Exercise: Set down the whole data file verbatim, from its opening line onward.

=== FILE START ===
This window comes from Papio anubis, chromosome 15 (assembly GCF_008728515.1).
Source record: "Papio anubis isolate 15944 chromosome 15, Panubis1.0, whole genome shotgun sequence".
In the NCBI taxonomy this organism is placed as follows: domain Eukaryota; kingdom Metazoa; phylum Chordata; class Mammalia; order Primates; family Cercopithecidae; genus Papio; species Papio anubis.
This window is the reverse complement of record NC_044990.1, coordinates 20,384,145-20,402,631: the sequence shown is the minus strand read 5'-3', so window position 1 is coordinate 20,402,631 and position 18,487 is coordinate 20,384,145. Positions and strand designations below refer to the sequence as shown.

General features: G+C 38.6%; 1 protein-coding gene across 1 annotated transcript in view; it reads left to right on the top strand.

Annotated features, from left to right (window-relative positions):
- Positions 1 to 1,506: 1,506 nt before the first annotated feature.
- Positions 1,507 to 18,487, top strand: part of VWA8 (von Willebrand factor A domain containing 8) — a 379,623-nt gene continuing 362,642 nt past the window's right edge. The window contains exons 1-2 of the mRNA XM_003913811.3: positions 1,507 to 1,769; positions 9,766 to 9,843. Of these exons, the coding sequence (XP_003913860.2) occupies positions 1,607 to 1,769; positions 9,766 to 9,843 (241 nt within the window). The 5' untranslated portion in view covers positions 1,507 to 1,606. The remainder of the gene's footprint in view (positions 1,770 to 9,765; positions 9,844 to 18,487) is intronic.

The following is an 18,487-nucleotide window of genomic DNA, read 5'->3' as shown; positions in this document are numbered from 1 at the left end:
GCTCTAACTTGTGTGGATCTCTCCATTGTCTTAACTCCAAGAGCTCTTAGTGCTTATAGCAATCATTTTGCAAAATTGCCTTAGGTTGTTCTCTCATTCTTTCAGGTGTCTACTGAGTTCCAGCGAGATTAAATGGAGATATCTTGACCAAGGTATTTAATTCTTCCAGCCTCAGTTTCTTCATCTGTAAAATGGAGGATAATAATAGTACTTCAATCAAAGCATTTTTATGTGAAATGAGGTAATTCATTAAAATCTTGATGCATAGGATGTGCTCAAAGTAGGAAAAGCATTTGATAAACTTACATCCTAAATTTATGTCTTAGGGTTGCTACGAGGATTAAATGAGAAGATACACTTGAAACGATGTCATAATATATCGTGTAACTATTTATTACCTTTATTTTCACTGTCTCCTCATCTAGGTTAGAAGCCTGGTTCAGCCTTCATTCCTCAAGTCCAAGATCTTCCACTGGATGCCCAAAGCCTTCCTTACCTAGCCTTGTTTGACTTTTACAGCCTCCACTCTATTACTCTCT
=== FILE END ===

This window comes from Papio anubis, chromosome 15 (assembly GCF_008728515.1).
Source record: "Papio anubis isolate 15944 chromosome 15, Panubis1.0, whole genome shotgun sequence".
In the NCBI taxonomy this organism is placed as follows: domain Eukaryota; kingdom Metazoa; phylum Chordata; class Mammalia; order Primates; family Cercopithecidae; genus Papio; species Papio anubis.
This window is the reverse complement of record NC_044990.1, coordinates 20,384,145-20,402,631: the sequence shown is the minus strand read 5'-3', so window position 1 is coordinate 20,402,631 and position 18,487 is coordinate 20,384,145. Positions and strand designations below refer to the sequence as shown.

General features: G+C 38.6%; 1 protein-coding gene across 1 annotated transcript in view; it reads left to right on the top strand.

Annotated features, from left to right (window-relative positions):
- Positions 1 to 1,506: 1,506 nt before the first annotated feature.
- Positions 1,507 to 18,487, top strand: part of VWA8 (von Willebrand factor A domain containing 8) — a 379,623-nt gene continuing 362,642 nt past the window's right edge. The window contains exons 1-2 of the mRNA XM_003913811.3: positions 1,507 to 1,769; positions 9,766 to 9,843. Of these exons, the coding sequence (XP_003913860.2) occupies positions 1,607 to 1,769; positions 9,766 to 9,843 (241 nt within the window). The 5' untranslated portion in view covers positions 1,507 to 1,606. The remainder of the gene's footprint in view (positions 1,770 to 9,765; positions 9,844 to 18,487) is intronic.

The following is an 18,487-nucleotide window of genomic DNA, read 5'->3' as shown; positions in this document are numbered from 1 at the left end:
GCTCTAACTTGTGTGGATCTCTCCATTGTCTTAACTCCAAGAGCTCTTAGTGCTTATAGCAATCATTTTGCAAAATTGCCTTAGGTTGTTCTCTCATTCTTTCAGGTGTCTACTGAGTTCCAGCGAGATTAAATGGAGATATCTTGACCAAGGTATTTAATTCTTCCAGCCTCAGTTTCTTCATCTGTAAAATGGAGGATAATAATAGTACTTCAATCAAAGCATTTTTATGTGAAATGAGGTAATTCATTAAAATCTTGATGCATAGGATGTGCTCAAAGTAGGAAAAGCATTTGATAAACTTACATCCTAAATTTATGTCTTAGGGTTGCTACGAGGATTAAATGAGAAGATACACTTGAAACGATGTCATAATATATCGTGTAACTATTTATTACCTTTATTTTCACTGTCTCCTCATCTAGGTTAGAAGCCTGGTTCAGCCTTCATTCCTCAAGTCCAAGATCTTCCACTGGATGCCCAAAGCCTTCCTTACCTAGCCTTGTTTGACTTTTACAGCCTCCACTCTATTACTCTCT